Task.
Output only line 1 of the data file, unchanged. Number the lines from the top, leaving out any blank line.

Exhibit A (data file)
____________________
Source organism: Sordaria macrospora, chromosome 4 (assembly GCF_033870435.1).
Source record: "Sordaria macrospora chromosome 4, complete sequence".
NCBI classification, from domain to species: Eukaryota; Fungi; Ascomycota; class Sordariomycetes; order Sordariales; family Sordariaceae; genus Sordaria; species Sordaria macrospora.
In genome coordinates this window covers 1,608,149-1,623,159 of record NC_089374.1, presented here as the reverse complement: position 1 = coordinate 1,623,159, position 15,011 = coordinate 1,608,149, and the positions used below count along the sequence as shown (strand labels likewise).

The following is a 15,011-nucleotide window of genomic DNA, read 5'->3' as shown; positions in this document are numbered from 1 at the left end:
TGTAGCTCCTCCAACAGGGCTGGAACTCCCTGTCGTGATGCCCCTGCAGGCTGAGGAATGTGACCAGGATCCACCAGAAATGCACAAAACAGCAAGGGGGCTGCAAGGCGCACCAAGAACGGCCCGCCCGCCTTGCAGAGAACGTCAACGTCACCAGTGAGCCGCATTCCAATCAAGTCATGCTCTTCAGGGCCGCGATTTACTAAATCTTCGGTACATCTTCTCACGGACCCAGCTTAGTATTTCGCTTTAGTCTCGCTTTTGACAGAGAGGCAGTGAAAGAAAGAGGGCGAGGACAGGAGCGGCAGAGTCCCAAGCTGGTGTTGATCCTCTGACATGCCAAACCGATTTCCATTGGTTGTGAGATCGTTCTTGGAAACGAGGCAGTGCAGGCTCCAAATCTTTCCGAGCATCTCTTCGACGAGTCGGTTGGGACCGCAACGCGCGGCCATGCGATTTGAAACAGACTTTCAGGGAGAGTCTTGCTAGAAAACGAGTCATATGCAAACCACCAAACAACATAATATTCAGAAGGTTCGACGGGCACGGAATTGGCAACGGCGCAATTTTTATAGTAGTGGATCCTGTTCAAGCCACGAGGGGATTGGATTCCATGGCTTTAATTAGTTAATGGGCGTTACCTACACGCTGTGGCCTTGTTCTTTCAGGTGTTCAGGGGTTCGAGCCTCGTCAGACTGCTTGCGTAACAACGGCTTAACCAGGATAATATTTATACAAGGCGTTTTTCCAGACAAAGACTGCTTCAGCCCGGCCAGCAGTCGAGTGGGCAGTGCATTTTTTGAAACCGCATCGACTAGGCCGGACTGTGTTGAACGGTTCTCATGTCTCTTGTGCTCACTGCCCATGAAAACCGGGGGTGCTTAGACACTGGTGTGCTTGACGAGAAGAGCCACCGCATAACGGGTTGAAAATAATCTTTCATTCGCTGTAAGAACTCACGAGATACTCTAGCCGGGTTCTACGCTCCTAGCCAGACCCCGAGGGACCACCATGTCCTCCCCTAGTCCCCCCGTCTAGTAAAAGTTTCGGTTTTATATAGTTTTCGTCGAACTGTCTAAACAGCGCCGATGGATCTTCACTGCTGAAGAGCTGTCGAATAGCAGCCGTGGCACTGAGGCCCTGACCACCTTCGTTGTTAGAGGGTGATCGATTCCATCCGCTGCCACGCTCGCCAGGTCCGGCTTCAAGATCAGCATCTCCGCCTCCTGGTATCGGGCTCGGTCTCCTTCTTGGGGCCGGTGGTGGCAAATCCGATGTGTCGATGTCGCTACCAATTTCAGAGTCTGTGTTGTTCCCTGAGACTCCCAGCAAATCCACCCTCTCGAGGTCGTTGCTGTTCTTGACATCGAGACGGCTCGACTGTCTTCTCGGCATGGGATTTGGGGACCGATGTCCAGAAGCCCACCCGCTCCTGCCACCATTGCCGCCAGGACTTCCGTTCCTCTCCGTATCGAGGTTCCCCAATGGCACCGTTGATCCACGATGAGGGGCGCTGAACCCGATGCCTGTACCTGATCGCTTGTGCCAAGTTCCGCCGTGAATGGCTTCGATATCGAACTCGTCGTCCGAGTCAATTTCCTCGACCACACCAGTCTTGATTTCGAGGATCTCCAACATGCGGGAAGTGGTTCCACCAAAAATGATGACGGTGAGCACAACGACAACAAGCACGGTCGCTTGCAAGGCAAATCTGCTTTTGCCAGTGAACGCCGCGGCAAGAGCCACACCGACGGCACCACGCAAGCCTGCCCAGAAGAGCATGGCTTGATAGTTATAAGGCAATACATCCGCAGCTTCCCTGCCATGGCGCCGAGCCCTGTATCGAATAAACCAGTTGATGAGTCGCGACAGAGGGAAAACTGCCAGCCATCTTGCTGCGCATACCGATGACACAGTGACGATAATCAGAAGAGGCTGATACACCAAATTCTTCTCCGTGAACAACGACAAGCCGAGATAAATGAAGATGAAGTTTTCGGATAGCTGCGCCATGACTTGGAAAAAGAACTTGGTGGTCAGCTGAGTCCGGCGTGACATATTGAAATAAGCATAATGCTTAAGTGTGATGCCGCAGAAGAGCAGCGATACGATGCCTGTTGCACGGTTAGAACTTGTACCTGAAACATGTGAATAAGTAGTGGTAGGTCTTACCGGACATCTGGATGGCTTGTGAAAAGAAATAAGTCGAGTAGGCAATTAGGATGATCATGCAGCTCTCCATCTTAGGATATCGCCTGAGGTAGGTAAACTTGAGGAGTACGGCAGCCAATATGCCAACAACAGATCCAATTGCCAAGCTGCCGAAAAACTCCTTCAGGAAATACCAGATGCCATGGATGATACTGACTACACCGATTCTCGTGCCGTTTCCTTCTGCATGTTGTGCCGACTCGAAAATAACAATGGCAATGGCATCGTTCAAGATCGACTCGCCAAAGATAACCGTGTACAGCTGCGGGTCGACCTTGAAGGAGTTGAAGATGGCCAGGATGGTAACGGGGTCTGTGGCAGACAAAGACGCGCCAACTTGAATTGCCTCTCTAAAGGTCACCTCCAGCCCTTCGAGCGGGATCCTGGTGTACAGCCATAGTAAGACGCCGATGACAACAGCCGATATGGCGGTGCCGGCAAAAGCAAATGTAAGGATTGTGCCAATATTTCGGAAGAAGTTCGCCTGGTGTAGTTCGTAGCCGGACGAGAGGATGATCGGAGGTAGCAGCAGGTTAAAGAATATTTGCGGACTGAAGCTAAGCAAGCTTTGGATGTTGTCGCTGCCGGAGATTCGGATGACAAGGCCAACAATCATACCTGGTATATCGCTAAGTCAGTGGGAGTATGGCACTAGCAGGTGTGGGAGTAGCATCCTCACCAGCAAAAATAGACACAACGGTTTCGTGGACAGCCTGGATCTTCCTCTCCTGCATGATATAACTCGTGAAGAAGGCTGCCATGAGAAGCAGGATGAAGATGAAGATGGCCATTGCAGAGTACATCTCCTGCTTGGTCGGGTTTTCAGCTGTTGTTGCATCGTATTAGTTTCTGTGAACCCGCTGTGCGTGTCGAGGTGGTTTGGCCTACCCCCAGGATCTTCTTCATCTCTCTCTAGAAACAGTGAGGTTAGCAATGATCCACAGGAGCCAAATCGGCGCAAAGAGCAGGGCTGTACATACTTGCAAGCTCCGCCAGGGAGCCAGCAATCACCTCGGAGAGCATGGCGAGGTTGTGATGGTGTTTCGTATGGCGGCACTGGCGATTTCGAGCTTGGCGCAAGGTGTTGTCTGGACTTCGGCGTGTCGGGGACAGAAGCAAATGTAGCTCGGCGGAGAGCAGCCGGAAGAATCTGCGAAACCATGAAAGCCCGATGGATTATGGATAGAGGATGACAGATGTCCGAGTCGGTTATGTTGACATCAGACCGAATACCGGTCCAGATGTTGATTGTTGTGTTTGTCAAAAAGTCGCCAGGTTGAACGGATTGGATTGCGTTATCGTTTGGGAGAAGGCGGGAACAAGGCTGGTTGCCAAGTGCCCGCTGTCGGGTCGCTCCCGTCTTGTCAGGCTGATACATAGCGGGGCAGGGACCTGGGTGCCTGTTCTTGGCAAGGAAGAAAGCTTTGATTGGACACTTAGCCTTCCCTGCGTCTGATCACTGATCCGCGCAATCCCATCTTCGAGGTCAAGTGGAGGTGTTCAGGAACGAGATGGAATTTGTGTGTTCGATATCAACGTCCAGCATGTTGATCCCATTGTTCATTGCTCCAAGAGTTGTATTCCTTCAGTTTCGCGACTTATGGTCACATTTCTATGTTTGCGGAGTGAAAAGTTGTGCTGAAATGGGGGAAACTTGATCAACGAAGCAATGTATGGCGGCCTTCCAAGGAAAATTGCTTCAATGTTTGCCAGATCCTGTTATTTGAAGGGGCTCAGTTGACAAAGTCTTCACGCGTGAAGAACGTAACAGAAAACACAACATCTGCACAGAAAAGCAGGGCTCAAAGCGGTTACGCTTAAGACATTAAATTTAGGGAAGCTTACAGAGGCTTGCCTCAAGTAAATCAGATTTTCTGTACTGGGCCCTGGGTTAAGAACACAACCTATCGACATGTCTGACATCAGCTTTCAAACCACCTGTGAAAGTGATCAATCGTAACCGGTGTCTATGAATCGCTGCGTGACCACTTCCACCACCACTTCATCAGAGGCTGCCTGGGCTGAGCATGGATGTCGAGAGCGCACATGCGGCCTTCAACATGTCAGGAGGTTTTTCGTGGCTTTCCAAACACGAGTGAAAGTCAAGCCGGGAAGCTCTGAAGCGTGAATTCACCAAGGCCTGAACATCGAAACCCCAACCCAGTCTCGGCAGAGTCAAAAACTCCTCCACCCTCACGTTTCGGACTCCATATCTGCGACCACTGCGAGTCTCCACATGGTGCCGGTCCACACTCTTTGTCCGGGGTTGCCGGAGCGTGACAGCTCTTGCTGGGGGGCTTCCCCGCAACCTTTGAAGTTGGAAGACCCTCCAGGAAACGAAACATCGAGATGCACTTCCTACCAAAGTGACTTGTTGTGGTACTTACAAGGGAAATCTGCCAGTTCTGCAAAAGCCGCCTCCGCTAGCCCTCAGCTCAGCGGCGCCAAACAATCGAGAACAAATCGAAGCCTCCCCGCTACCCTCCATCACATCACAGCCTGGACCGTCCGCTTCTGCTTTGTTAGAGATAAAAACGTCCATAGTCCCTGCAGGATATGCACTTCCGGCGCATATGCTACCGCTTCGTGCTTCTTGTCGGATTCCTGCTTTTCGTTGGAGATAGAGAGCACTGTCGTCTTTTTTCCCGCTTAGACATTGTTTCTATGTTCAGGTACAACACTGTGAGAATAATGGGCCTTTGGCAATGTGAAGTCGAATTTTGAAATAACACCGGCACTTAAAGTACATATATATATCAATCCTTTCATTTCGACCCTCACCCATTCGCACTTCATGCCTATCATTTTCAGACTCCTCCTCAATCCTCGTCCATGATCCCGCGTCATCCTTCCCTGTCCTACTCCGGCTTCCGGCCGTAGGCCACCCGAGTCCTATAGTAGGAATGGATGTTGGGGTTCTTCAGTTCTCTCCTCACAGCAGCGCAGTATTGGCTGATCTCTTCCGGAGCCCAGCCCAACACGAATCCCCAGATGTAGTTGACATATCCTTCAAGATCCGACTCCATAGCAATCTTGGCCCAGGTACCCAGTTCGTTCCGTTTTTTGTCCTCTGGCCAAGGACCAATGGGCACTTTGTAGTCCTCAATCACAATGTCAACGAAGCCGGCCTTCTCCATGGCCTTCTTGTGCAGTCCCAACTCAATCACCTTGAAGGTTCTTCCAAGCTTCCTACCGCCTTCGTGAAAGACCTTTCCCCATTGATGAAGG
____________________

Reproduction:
Source organism: Sordaria macrospora, chromosome 4 (assembly GCF_033870435.1).